September 30, 2020
Late Monday, House Democrats announced a revised, $2.2 trillion HEROES Act to provide COVID relief. We’re thrilled to inform you that the bill would expand the Paycheck Protection Program to all 501(c) nonprofits of any size! Thank you for your relentless advocacy, which is a huge reason for this and other positive developments.
Great news indeed, but the news isn’t all sunshine. The package also includes the vague and harmful lobbying language, originally seen in the Senate, that would apply a 10-percent eligibility threshold for lobbying. In short, if your organization lobbies – even just a little, and including at the state and local levels – it may be ineligible for a PPP loan.
Why this Language is a Problem
Ten percent is an extremely low threshold that will hurt countless organizations, but the language also presents harm to associations and others that don’t lobby much or at all. Here’s why we’re concerned:
- No matter what, even for qualifying organizations, this new implementation process will lead to administrative burden and delay in receiving loan funds. We’ve been kept out of the PPP since March and cannot afford any more time without help.
- There are no clear definitions in the bill that apply to “lobbying receipts” or “lobbying activities.” Sure, we can assume what the Small Business Administration (SBA) – the agency in charge of the PPP – would consider as “receipts” or “activities,” but we simply don’t know. Without explicit direction from Congress, SBA will have the flexibility to establish its own definitions and criteria if it so chooses.
- As with the definitions described above, we don’t know what timeframe SBA will use to consider “receipts” and “activities.” Again, SBA would have the flexibility to determine its own timeframe, which could keep out deserving organizations if their finances are skewed due to COVID.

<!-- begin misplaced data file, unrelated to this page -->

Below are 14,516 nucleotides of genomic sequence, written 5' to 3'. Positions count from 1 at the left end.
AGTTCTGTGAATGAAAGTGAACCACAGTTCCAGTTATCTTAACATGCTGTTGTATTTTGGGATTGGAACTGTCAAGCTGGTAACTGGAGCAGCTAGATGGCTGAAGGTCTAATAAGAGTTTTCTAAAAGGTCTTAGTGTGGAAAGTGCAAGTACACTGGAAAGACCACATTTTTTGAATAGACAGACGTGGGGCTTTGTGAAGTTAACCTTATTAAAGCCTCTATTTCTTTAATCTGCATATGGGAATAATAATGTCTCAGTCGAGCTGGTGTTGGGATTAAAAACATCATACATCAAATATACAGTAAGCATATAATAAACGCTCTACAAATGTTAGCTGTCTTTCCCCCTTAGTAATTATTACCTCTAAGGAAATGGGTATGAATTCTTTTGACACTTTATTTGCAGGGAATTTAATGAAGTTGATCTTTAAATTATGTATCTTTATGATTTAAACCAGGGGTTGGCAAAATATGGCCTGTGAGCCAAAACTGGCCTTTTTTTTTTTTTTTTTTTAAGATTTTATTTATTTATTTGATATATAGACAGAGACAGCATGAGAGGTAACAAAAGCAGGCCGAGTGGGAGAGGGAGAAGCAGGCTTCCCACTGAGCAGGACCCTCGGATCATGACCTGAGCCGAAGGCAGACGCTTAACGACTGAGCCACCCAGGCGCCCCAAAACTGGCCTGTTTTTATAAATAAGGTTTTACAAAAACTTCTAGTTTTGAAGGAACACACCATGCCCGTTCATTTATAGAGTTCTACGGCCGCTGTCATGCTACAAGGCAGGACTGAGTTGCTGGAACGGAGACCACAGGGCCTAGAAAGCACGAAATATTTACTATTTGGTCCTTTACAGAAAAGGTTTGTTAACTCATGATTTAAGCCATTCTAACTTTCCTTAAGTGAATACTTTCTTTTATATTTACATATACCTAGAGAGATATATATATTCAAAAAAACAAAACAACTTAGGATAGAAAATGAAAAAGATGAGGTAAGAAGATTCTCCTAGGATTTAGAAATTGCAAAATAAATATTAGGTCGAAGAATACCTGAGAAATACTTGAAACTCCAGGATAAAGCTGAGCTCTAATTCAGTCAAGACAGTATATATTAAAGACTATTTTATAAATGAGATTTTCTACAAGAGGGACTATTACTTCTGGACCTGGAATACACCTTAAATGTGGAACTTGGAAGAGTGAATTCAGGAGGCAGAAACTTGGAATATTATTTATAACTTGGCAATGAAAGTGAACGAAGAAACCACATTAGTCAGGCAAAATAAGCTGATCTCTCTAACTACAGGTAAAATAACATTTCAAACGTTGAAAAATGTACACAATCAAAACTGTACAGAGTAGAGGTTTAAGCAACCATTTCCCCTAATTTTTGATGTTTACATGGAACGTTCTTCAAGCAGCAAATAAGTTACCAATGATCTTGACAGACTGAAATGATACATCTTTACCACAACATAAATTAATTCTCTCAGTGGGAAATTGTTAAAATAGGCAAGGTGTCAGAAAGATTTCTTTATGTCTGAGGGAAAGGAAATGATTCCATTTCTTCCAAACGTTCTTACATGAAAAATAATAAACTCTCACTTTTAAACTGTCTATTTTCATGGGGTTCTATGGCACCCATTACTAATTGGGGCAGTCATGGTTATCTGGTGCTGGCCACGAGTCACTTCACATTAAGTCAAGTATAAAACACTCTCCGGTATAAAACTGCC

- These eligibility restrictions apply to all applicants(except 501(c)(3) orgs with 500 or fewer employees).
- Lastly, this is a continued attack on the essential pillars and purpose of associations and other 501(c)(6)s. A major reason we were restricted from the PPP in March was a widespread misconception in Congress that our community only exists to influence public policy. Our organizations exist to advance industries and professions across the entire economy, and in many cases that includes lobbying but myriad other services as well. The PPP was created to sustain the very industries and professions we exist to support – but we were kept out for doing just that.
Will this Legislation Actually Pass?
House Democrats plan to vote on the package today or tomorrow, with or without Republican support. Speaker Nancy Pelosi (D-Calif.) and Treasury Secretary Steven Mnuchin have spoken multiple times this week, so there’s a chance, but the bill’s price tag must shrink significantly for any prospect of an agreement with Republicans. POLITICO reports Secretary Mnuchin will provide a counter proposal, so stay tuned for more information.
- Second round of PPP loans for employers with 200 or fewer employees that can demonstrate sufficient loss in gross receipts;
- Expanded and clarified Economic Injury Disaster Loan program; and
- Significantly expanded Employee Retention Tax Credit.
The package also includes another round of individual stimulus checks, renewed unemployment benefits and state and local aid, among many other provisions.
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